The battle between nature and astronomy

June 29, 2009

Today we dragged the kidz up to the Maroon Bells for a healthy hike. The driver of the bus up to the “Wilderness Portal” announced that an aspen grove in a neighbouring valley is the largest single organism on Planet Earth. Apparently there is a rival claim for some kind of  vast fungus in Oregon, but in Colorado they know the truth. Of course astronomers and sci-fi junkies know that the Black Cloud was much bigger.

Lifeforms on a more modest scale can cause problems for astronomy. Snapping shrimp can fake the effect of high energy neutrinos in underwater acoustic detectors. Astronomers from Arizona just hate them pesky squirrels. (Compare this and this .)  Auger apparently had problems with cows using the detectors as scratching posts. (Can’t find a web reference…)

On Friday in Aspen we heard from Brian Schmidt about a new example. The Australian Skymapper project is going very well. Telescope commissioned, camera nearly ready. But whats holding them back is ladybirds. They crawl all over the structure, get inside the optical dome encoders, and poor ole skymapper can’t figure out how to point out of the slit. Gaaaghh.

Of course the old timers will remember the infamous gold spot problem. Some people think it was a purely chemical problem, but I know it was caused by an alien virus that leaked out of Roswell.


Wise Vibrations in Purgatory

June 17, 2009

My sabbatical is nearly over. Midnight approaches and the shadow of teaching looms… Fair Nature’s eye, rise rise again and make perpetual day; or let this hour be but a year, a month, a week, a natural day, that Faustus may repent and save his soul ! The stars move still, time runs, the clock will strike, the Devil will come, and Faustus must be damned !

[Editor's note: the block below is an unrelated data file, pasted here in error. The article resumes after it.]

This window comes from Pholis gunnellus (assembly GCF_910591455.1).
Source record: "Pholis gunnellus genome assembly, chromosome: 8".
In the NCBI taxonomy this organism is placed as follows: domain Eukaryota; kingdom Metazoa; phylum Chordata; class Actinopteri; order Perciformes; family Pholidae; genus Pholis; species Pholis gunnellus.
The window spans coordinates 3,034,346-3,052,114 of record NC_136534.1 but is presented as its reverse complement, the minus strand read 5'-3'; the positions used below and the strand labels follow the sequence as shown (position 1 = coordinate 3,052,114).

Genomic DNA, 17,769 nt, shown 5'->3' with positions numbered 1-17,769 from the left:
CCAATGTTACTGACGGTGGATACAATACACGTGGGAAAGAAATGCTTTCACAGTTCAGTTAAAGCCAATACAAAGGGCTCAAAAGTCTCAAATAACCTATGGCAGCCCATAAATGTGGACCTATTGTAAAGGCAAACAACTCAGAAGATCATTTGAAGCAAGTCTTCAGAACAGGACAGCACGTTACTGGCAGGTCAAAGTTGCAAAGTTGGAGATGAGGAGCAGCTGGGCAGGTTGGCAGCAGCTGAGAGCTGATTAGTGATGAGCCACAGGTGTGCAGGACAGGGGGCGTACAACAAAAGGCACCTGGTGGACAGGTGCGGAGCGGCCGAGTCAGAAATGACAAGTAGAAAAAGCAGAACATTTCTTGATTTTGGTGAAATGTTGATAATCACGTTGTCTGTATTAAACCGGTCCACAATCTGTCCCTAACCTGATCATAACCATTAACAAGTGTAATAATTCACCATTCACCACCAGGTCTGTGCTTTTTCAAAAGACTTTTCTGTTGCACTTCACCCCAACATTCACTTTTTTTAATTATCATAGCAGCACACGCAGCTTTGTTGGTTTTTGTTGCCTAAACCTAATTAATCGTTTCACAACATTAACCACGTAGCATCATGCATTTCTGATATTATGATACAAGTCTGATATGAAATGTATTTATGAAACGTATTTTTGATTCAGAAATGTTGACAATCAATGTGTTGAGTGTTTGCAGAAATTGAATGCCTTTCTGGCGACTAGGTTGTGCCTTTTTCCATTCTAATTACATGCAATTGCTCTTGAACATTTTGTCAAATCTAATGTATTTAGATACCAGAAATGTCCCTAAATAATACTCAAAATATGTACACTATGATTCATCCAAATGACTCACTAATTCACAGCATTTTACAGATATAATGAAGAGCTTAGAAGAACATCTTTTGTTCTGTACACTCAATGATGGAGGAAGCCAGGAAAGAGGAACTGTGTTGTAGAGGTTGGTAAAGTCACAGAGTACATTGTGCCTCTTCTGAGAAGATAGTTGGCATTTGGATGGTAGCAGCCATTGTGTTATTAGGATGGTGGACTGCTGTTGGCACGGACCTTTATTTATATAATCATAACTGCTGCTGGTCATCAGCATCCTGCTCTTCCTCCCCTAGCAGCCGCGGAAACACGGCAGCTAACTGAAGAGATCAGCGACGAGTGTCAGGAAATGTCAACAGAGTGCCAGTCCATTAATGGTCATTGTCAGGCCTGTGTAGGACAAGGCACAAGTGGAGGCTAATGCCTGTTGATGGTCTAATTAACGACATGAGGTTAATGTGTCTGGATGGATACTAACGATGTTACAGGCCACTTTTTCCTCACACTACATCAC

Err.. oh. Sorry. Got carried away. Luckily, before I am dragged down into the dark, I get to spend a few weeks in Aspen. I suppose this is a kind of inverse of Purgatory. Its achingly beautiful here in Colorado, but expensively chic in Aspen itself. Last night I walked past a building with smoked windows and no sign of anything to buy. The sign said “Franck Muller : Master of Complications”. I thought maybe this was some kind of spooky secret society, but Google later revealed unto me that in fact Franck Muller is a Swiss geezer wot makes fancy watches.

So here at the Center for Zen Physics I am attending a workshop on Wide Fast Deep Surveys of the Future. Like most Aspen workshops its rather loosely organised, but there have been one or two actual talks. One of these was by Roc Cutri, updating us on the status of WISE, the Wide Field Infrared Survey Explorer. This is a MIDEX mission due for launch November this year, which will make a mid-IR survey of the sky. It recently passed its vibration tests. I have often heard about these, but never seen what happens…

Roc showed us a picture of the WISE spacecraft surrounded by a ring of 20 foot tall loudspeakers. He said that big trucks turned up and a gang of roadies set up this giant PA system, loaded up their favourite Led Zeppelin CD, and then ran for cover. Really. Nearly as good as Disaster Area.